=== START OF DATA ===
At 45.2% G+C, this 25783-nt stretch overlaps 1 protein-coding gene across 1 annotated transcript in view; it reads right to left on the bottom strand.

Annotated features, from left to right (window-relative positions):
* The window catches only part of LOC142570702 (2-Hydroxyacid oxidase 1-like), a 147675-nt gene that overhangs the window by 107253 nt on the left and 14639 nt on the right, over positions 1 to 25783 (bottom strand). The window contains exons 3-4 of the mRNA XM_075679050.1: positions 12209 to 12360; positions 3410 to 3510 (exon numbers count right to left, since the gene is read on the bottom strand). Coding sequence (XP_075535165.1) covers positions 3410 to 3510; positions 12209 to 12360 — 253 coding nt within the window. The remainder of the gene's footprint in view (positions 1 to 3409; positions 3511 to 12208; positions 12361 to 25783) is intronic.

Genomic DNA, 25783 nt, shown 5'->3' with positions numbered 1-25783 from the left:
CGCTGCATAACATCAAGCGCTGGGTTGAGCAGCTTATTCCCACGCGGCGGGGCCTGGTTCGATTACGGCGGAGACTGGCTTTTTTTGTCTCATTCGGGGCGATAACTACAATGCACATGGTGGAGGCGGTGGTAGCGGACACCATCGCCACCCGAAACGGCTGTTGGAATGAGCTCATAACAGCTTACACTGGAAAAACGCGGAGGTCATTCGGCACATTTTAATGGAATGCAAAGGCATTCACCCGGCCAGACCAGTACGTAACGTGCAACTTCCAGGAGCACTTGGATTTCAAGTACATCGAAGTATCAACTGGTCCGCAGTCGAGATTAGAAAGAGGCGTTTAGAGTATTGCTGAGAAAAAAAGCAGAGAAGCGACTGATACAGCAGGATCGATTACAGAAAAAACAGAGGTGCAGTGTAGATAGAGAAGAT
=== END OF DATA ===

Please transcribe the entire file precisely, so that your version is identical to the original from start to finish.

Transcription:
At 45.2% G+C, this 25783-nt stretch overlaps 1 protein-coding gene across 1 annotated transcript in view; it reads right to left on the bottom strand.

Annotated features, from left to right (window-relative positions):
* The window catches only part of LOC142570702 (2-Hydroxyacid oxidase 1-like), a 147675-nt gene that overhangs the window by 107253 nt on the left and 14639 nt on the right, over positions 1 to 25783 (bottom strand). The window contains exons 3-4 of the mRNA XM_075679050.1: positions 12209 to 12360; positions 3410 to 3510 (exon numbers count right to left, since the gene is read on the bottom strand). Coding sequence (XP_075535165.1) covers positions 3410 to 3510; positions 12209 to 12360 — 253 coding nt within the window. The remainder of the gene's footprint in view (positions 1 to 3409; positions 3511 to 12208; positions 12361 to 25783) is intronic.

Genomic DNA, 25783 nt, shown 5'->3' with positions numbered 1-25783 from the left:
CGCTGCATAACATCAAGCGCTGGGTTGAGCAGCTTATTCCCACGCGGCGGGGCCTGGTTCGATTACGGCGGAGACTGGCTTTTTTTGTCTCATTCGGGGCGATAACTACAATGCACATGGTGGAGGCGGTGGTAGCGGACACCATCGCCACCCGAAACGGCTGTTGGAATGAGCTCATAACAGCTTACACTGGAAAAACGCGGAGGTCATTCGGCACATTTTAATGGAATGCAAAGGCATTCACCCGGCCAGACCAGTACGTAACGTGCAACTTCCAGGAGCACTTGGATTTCAAGTACATCGAAGTATCAACTGGTCCGCAGTCGAGATTAGAAAGAGGCGTTTAGAGTATTGCTGAGAAAAAAAGCAGAGAAGCGACTGATACAGCAGGATCGATTACAGAAAAAACAGAGGTGCAGTGTAGATAGAGAAGAT